Writing Exercises: "The Art of Good Feedback"


We've spent the last few posts discussing writing communities and what to look for in choosing the right critique group. Now we're going to discuss giving good feedback, the most crucial aspect of being a member of a critique group. When it comes to critique and what you will encounter when doing it, of two things I am very certain: 1) Your critique group will most likely have a hand-out instruction page for critique and 2) you’ll be exposed to a variety of genres and craft you would not pick up in the bookstore. Now both of these things are good because this is where a different kind of training for you, as a writer, will begin.

Through critique groups, you’re going to be exposed to an enormous diversity of writing—all in rough draft form. Here, you’re going to have to use your powers as a writer to read like a writer. What this means is, you’re going to have to do something new when reading someone else’s work-in-progress which involves at least the following: setting expectations, considering the format of feedback and giving space for the writer to redraft. We’ll take these one at a time for better understanding.

1) Set expectations

As writers we will all have our standards to things. Our standards are diverse and open-minded all while we boast the full intention to be helpful to our fellow artists. I may nit-pick about things the writers to my left and right in the circle may care little about, but for the benefit of the writer we are all critiquing, I will point out grammar, plot-holes and the possible Mary Sue. When looking at a piece to critique, have immeadiate standards ready. This is not to say that you need to decide if the story is any good or not by reading the first sentence, but you should definitely have some rules the piece should adhere to to give an honest review. Don’t give a pass on a piece because you want to spare the feelings of the writers, we’re all having to take it with a grain of salt.

Anyway, here’s an example: when I look at a piece the following things will distract me from giving it a stellar review. 1) A lot of spelling errors. I’d be lying if I said I wasn’t guilty of them too, but when its on its own level, I stop paying attention to the story. 2) Cliché dialog is another huge thing for me. My rule with clichés is this: everything starts out as a cliché no matter how seasoned you are at your craft. The only way to get rid of your chlichés is to work your way out of it. I am reminded that I am looking at a piece that is still in development when I ctritique it. In terms of dialog, some people have a hard time with it, others don’t. That’s ok, but I’ll be scratching up any cheesy dialog I find and offering the writer try again. 3) Mary Sues this works into my rule with clichés. Every character an potentially start out as a Mary Sue until you work your character out of it. Again, totally fine, but if I see anything resembling a Mary Sue, you better believe you’ll see my chicken scratch all over your page telling you to work on it. The list goes on with other things I’ll look for but we have more to discuss so I’ll spare you the agony.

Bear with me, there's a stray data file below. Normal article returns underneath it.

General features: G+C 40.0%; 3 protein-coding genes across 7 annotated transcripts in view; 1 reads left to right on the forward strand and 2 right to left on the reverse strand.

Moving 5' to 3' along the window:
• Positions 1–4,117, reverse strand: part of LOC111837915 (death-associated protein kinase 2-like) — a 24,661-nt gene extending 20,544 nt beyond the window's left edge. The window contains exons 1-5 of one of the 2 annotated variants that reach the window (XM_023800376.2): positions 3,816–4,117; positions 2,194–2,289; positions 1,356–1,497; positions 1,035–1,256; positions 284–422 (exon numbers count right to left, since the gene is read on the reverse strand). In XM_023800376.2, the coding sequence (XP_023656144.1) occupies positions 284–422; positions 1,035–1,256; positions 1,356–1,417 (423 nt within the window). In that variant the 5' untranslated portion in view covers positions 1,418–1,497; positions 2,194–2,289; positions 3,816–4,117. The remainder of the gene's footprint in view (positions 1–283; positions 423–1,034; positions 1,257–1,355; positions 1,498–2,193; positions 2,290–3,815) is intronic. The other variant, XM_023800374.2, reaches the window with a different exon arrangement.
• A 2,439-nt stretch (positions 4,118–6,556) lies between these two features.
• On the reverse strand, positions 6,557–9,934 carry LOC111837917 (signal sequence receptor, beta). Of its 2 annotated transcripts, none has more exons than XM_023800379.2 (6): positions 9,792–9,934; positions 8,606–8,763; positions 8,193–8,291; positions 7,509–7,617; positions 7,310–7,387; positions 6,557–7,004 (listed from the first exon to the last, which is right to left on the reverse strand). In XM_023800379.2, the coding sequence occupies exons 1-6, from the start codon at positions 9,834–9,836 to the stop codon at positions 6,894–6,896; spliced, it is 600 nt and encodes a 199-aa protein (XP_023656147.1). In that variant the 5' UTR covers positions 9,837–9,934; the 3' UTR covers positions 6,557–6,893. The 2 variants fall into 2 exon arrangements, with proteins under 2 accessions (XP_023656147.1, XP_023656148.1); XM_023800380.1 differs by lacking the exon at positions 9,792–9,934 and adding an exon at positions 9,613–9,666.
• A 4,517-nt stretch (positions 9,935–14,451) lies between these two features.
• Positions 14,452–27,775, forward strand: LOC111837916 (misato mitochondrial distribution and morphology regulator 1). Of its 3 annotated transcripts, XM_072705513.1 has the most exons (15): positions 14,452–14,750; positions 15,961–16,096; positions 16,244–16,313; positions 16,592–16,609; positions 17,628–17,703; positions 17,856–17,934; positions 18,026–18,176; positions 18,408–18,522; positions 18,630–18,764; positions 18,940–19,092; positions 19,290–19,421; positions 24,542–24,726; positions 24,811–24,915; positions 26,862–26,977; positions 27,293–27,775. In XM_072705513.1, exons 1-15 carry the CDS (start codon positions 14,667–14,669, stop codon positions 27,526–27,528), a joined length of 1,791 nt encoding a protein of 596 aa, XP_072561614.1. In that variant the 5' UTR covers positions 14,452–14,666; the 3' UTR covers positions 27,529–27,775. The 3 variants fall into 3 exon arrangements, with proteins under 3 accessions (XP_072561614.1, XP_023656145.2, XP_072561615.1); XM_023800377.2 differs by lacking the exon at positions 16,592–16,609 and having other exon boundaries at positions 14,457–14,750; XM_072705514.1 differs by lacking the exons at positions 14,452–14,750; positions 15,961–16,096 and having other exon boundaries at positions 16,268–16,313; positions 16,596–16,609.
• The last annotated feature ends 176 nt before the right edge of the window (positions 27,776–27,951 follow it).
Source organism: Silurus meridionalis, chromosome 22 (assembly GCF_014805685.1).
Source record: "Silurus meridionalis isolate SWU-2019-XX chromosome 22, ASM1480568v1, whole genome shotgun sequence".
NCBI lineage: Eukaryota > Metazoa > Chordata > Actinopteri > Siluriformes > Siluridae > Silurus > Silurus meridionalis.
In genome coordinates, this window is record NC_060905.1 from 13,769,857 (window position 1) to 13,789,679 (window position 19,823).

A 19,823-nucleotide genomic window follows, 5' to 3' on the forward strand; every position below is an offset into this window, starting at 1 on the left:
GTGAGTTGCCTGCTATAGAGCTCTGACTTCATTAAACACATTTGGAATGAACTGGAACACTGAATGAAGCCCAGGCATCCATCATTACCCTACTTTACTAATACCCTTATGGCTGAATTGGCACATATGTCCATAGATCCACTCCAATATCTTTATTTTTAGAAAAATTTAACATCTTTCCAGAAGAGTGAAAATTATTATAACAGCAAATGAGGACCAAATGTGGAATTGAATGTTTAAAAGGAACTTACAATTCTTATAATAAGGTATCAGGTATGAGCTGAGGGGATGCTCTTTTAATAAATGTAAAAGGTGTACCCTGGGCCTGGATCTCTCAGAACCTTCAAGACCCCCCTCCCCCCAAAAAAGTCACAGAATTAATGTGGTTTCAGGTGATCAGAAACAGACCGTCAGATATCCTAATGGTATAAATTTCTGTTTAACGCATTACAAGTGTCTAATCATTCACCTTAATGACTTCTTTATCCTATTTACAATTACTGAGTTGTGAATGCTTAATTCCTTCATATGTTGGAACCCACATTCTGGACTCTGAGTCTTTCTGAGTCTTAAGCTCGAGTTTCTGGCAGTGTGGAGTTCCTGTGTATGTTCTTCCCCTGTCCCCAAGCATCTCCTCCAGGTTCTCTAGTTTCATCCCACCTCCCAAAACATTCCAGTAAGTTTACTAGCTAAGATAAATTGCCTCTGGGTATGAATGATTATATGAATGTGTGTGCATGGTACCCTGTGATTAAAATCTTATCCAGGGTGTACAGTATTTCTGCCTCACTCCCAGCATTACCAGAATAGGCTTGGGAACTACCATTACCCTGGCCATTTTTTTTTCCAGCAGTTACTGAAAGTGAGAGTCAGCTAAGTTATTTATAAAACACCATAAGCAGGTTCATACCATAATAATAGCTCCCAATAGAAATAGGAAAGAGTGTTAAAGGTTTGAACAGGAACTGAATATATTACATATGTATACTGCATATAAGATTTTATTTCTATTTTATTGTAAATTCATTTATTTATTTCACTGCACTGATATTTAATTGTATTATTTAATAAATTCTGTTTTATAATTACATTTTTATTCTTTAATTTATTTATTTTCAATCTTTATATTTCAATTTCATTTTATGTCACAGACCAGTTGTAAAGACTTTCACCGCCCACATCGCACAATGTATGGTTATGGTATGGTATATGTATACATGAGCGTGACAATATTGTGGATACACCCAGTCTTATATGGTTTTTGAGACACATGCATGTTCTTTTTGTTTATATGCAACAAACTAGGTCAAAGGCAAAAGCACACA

2) Considering the format of feedback

Every critique group will have its own set of rules when it comes to what to critique and how much, etc. (traditionally everyone will tell you not to fuss over grammar and spelling and prioritize the story, characters, craft, etc.). This is one of those things you will have to consider when picking and choosing a group but its not entirely what we’re discussing here. Here, you need to focus on how you’re delivering the critique. Are you and the writer simply emailing and keeping tabs in case they have questions about your notes? Or are you meeting over coffee and drilling through everything? Is chicken scratch in the margins acceptable or do you need to write a letter? Be aware of what the group wants, and then what the individual writer will wants, because either can pick and choose. You’ll be asked in any group what you prefer because your group members will want to accomidate you and your needs as a writer.

3) Give the other writer space to redraft

As the one critiquing, you’re only really a reviewer. It will always be up to the writer do decide what criticism they will take and which they will discard for their peace. It isn’t a bad thing to have an opinion as every member of a good critique group tends to simply have enthusiasm for the piece to become the best version of itself. Just remember to have som erestraint as the writer’s word [concerning their own piece] is law.

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